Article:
• Thank you very much. Commented Apr 23 at 2:04

Assume wlog that $$u_D = 0$$. Then let the space that $$u$$ lives in be $$H^2_0(\Omega)$$. For $$u,v \in H^2_0(\Omega)$$, define

$$a(u,v) := \int_{\Omega} \Delta u \Delta v - \int_{\partial \Omega} \Delta u \partial_{\nu} v + \int_{\partial \Omega} \Delta v \partial_{\nu} u$$

Then a weak solution to your PDE will be defined as a function $$u$$ in $$H^2_0(\Omega)$$ satisfying

$$a(u,v) = \int_{\Omega} fv + \int_{\partial \Omega} g \Delta v, \qquad \text{for every v \in H^2_{0}(\Omega)}$$

The reason why this is the appropriate definition is because of the following. Suppose $$u$$ satisfies the above definition and suppose for for now that it's smooth. Then we can integrate by parts to get:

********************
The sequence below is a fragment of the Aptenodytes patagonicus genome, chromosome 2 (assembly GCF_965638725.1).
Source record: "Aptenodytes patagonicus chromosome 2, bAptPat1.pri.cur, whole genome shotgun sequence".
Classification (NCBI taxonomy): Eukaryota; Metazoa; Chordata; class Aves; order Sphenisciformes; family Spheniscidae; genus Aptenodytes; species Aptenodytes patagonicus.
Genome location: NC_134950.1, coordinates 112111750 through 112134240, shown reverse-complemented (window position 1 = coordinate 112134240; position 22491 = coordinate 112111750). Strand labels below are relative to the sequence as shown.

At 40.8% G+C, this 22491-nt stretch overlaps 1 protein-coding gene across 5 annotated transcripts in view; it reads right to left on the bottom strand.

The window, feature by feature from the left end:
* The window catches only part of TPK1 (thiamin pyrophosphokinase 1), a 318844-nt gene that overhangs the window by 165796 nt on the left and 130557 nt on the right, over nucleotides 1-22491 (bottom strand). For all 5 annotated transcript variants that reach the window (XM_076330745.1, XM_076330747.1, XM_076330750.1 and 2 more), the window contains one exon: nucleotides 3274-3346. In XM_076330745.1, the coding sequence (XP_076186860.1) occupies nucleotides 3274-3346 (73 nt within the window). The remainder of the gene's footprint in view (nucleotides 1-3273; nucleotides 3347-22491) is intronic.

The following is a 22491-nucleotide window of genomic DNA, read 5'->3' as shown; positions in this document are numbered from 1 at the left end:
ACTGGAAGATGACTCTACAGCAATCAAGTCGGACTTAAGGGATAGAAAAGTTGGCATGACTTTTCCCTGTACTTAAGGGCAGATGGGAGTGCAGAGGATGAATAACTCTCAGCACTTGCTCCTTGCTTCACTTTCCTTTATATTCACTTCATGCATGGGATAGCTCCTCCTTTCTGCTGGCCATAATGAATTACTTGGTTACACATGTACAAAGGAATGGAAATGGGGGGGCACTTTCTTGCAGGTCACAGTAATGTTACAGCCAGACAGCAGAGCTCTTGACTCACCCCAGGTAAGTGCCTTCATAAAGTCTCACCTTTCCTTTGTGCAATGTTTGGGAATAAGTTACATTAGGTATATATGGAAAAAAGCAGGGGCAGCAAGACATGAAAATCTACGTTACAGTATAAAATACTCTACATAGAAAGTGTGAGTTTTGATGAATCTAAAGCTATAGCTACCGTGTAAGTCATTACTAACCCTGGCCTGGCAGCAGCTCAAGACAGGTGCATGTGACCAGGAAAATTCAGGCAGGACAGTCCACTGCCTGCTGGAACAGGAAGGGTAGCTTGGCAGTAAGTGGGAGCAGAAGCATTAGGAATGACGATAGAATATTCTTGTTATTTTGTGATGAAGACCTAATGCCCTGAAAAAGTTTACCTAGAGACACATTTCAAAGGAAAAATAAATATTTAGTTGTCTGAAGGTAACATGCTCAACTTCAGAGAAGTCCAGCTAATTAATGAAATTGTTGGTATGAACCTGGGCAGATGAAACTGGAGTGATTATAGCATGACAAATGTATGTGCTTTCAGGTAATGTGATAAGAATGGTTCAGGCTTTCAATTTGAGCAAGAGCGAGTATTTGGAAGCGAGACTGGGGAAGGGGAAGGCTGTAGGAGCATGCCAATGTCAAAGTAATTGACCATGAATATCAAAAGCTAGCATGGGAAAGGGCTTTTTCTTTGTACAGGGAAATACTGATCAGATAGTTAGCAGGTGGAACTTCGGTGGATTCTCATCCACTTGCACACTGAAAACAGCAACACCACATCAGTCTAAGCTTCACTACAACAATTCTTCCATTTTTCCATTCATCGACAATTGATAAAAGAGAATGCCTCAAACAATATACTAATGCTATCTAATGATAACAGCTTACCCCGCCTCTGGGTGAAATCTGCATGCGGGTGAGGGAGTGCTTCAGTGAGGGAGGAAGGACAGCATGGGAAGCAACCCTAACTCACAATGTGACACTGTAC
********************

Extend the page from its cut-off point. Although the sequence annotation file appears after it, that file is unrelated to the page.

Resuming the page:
$$\int_{\Omega} (\Delta^2 u -f )v + \int_{\partial \Omega} (\partial_{\nu} u - g)\Delta v = 0, \qquad \text{for every v \in H^2_0(\Omega)}$$

A standard argument then implies that $$\Delta^2 u=f, \quad \text{ in \Omega}$$ $$\partial_{\nu} u = g, \quad \text{on \partial \Omega}$$

• But I want the solution when $u \in H^2$, that is why $g$ should appear. The problem I am facing is that the $\vec{n}$ is doted with $v$ not with $u$! Commented Apr 23 at 16:56
• $v$ is $0$ on the boundary, so that term vanishes. I edited my answer to add more details. Commented Apr 23 at 18:36
• I think you need to do the integration-by-parts computation more carefully. The way it's written on your post is false. Commented Apr 23 at 18:44